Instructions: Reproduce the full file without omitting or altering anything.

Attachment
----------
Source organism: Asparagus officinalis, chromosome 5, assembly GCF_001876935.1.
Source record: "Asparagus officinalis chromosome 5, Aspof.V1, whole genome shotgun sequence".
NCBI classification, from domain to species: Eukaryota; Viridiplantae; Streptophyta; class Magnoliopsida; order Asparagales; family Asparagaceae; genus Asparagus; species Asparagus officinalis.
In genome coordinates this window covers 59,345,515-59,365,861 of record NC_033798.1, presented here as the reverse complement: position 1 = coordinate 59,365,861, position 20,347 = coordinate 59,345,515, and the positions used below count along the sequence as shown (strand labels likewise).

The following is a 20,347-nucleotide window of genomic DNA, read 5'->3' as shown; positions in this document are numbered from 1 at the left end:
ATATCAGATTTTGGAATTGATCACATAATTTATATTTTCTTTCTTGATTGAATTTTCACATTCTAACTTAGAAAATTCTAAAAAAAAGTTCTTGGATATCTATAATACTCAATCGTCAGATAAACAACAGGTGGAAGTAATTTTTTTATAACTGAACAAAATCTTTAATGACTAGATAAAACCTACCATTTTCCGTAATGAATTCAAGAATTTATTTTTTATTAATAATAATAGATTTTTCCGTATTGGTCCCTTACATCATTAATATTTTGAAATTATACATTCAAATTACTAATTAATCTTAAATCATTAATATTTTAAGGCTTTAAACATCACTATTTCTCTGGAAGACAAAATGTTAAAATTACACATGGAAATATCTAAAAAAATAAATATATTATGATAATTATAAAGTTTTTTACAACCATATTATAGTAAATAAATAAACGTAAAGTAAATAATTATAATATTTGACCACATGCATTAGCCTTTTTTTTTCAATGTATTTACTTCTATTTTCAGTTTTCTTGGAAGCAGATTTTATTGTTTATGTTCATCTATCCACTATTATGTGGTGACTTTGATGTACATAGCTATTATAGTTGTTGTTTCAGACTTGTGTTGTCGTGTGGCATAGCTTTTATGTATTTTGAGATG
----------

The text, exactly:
Source organism: Asparagus officinalis, chromosome 5, assembly GCF_001876935.1.
Source record: "Asparagus officinalis chromosome 5, Aspof.V1, whole genome shotgun sequence".
NCBI classification, from domain to species: Eukaryota; Viridiplantae; Streptophyta; class Magnoliopsida; order Asparagales; family Asparagaceae; genus Asparagus; species Asparagus officinalis.
In genome coordinates this window covers 59,345,515-59,365,861 of record NC_033798.1, presented here as the reverse complement: position 1 = coordinate 59,365,861, position 20,347 = coordinate 59,345,515, and the positions used below count along the sequence as shown (strand labels likewise).

The following is a 20,347-nucleotide window of genomic DNA, read 5'->3' as shown; positions in this document are numbered from 1 at the left end:
ATATCAGATTTTGGAATTGATCACATAATTTATATTTTCTTTCTTGATTGAATTTTCACATTCTAACTTAGAAAATTCTAAAAAAAAGTTCTTGGATATCTATAATACTCAATCGTCAGATAAACAACAGGTGGAAGTAATTTTTTTATAACTGAACAAAATCTTTAATGACTAGATAAAACCTACCATTTTCCGTAATGAATTCAAGAATTTATTTTTTATTAATAATAATAGATTTTTCCGTATTGGTCCCTTACATCATTAATATTTTGAAATTATACATTCAAATTACTAATTAATCTTAAATCATTAATATTTTAAGGCTTTAAACATCACTATTTCTCTGGAAGACAAAATGTTAAAATTACACATGGAAATATCTAAAAAAATAAATATATTATGATAATTATAAAGTTTTTTACAACCATATTATAGTAAATAAATAAACGTAAAGTAAATAATTATAATATTTGACCACATGCATTAGCCTTTTTTTTTCAATGTATTTACTTCTATTTTCAGTTTTCTTGGAAGCAGATTTTATTGTTTATGTTCATCTATCCACTATTATGTGGTGACTTTGATGTACATAGCTATTATAGTTGTTGTTTCAGACTTGTGTTGTCGTGTGGCATAGCTTTTATGTATTTTGAGATG